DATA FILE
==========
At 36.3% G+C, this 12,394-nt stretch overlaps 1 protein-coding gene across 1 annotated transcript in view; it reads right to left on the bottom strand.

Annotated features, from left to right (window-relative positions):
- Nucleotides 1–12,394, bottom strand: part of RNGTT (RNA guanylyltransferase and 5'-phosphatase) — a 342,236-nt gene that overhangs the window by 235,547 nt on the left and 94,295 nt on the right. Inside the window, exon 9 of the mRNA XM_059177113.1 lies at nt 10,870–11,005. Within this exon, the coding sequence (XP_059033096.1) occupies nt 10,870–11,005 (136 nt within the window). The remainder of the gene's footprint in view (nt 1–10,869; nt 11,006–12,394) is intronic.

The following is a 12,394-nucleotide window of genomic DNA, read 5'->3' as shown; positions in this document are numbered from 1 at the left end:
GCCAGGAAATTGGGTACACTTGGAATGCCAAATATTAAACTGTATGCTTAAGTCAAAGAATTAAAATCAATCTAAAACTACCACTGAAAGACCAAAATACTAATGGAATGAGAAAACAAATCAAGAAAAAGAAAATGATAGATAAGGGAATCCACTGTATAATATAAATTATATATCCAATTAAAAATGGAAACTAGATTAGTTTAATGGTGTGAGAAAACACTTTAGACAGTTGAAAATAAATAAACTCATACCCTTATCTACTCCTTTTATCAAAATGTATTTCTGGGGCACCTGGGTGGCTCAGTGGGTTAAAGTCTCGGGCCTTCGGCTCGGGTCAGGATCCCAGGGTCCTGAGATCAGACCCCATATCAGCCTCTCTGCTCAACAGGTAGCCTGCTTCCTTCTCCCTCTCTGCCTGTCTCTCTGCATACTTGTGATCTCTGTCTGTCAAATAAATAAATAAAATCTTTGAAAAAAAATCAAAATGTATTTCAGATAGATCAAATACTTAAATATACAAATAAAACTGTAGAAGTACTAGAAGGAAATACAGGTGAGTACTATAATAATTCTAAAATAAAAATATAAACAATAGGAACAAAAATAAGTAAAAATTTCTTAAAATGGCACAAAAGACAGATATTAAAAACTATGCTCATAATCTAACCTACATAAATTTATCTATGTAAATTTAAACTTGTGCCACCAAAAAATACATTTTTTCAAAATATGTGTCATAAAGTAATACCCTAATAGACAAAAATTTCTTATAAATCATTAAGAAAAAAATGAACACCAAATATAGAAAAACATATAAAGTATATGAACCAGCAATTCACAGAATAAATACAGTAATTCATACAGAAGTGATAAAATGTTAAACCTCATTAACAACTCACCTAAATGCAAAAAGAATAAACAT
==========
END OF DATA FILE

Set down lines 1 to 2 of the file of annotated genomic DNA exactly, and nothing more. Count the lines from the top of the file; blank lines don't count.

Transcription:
At 36.3% G+C, this 12,394-nt stretch overlaps 1 protein-coding gene across 1 annotated transcript in view; it reads right to left on the bottom strand.

Annotated features, from left to right (window-relative positions):